TitleDepression Among Older Adults in the United States by Disaggregated Race and Ethnicity.
Publication TypeJournal Article
Year of Publication2018
AuthorsHooker, K, Phibbs, S, Irvin, VL, Mendez-Luck, CA, Doan, LN, Li, T, Turner, S, Choun, S
Date Published12/2018

Background and Objectives: As the population becomes increasingly diverse, it is important to understand the prevalence of depression across a racially and ethnically diverse older population. The purpose of this study was to compare rates of depression by age and disaggregated racial and ethnic groups to inform practitioners and target resource allocation to high risk groups.

Research Design and Methods: Data were from the Centers for Medicare and Medicaid Services Health Outcomes Survey, Cohorts 15 and 16, a national and annual survey of a racially diverse group of adults aged 65 and older who participate in Medicare Advantage plans (N = 175,956). Depression was operationalized by the Patient Health Questionnaire-2 (PHQ-2); we estimated a logistic regression model and adjusted standard errors to account for 403 Medicare Advantage Organizations.

Results: Overall, 10.2% of the sample (n = 17,957) reported a PHQ-2 score of 3 or higher, indicative of a positive screen for depression. After adjusting for covariates, odds of screening positively for depression were higher among participants self-reporting as Mexican (odds ratio [OR] = 1.19), Puerto Rican (OR = 1.46), Cuban (OR = 1.57), another Hispanic/Latino (OR = 1.29), and multiple Hispanic/Latino (OR = 1.84) ethnicities, compared with non-Hispanic whites. Odds were also higher among participants reporting that their race was black/African American (OR = 1.20), Asian Indian (OR = 1.67), Filipino (OR = 1.30), Native Hawaiian/Pacific Islander (OR = 1.82), or two or more races (OR = 1.50), compared with non-Hispanic whites.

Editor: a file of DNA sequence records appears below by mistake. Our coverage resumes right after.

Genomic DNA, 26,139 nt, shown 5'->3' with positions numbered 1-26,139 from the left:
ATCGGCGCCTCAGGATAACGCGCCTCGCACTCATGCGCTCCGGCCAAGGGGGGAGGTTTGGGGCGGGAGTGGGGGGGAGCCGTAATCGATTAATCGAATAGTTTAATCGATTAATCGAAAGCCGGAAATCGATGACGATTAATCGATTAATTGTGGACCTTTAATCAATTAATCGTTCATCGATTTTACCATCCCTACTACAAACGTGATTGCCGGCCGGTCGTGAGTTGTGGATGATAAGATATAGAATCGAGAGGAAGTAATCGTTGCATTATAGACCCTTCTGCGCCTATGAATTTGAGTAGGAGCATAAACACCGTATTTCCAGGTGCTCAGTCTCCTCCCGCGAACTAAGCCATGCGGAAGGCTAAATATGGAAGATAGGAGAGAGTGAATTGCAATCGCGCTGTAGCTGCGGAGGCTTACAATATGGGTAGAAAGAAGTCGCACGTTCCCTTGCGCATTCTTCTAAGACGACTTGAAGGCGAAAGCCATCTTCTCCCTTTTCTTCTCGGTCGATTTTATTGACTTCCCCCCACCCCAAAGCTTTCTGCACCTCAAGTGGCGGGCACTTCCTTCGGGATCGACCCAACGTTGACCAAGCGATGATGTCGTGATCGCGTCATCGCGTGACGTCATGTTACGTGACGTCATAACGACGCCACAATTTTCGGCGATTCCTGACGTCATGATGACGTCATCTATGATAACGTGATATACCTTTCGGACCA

Discussion and Implications: Prevalence varied greatly across segments of the population, suggesting that certain racial/ethnic groups are at higher risk than others. These disparities should inform distribution of health care resources; efforts to educate and ameliorate depression should be culturally targeted.

Alternate JournalGerontologist
PubMed ID30561600